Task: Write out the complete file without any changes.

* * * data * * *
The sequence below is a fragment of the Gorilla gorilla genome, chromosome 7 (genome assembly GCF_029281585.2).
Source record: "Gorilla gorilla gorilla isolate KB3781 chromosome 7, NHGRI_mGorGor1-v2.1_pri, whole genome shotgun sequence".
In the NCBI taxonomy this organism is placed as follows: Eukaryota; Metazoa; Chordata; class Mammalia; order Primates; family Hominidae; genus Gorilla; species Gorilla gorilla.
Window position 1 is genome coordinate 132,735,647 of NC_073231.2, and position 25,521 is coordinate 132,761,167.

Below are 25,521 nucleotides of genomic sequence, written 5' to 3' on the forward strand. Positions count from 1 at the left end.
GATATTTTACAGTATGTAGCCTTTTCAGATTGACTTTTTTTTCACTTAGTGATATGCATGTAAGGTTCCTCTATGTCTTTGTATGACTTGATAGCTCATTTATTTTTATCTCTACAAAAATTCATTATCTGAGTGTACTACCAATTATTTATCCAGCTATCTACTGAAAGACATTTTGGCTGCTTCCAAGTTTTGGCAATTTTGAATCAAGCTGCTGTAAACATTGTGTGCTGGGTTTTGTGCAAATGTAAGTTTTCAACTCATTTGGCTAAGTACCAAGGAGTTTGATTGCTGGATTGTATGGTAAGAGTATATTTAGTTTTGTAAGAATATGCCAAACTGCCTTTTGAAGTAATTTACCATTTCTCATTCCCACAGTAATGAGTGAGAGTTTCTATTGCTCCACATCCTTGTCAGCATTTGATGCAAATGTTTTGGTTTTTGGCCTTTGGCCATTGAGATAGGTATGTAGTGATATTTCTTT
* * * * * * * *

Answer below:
The sequence below is a fragment of the Gorilla gorilla genome, chromosome 7 (genome assembly GCF_029281585.2).
Source record: "Gorilla gorilla gorilla isolate KB3781 chromosome 7, NHGRI_mGorGor1-v2.1_pri, whole genome shotgun sequence".
In the NCBI taxonomy this organism is placed as follows: Eukaryota; Metazoa; Chordata; class Mammalia; order Primates; family Hominidae; genus Gorilla; species Gorilla gorilla.
Window position 1 is genome coordinate 132,735,647 of NC_073231.2, and position 25,521 is coordinate 132,761,167.

Below are 25,521 nucleotides of genomic sequence, written 5' to 3' on the forward strand. Positions count from 1 at the left end.
GATATTTTACAGTATGTAGCCTTTTCAGATTGACTTTTTTTTCACTTAGTGATATGCATGTAAGGTTCCTCTATGTCTTTGTATGACTTGATAGCTCATTTATTTTTATCTCTACAAAAATTCATTATCTGAGTGTACTACCAATTATTTATCCAGCTATCTACTGAAAGACATTTTGGCTGCTTCCAAGTTTTGGCAATTTTGAATCAAGCTGCTGTAAACATTGTGTGCTGGGTTTTGTGCAAATGTAAGTTTTCAACTCATTTGGCTAAGTACCAAGGAGTTTGATTGCTGGATTGTATGGTAAGAGTATATTTAGTTTTGTAAGAATATGCCAAACTGCCTTTTGAAGTAATTTACCATTTCTCATTCCCACAGTAATGAGTGAGAGTTTCTATTGCTCCACATCCTTGTCAGCATTTGATGCAAATGTTTTGGTTTTTGGCCTTTGGCCATTGAGATAGGTATGTAGTGATATTTCTTT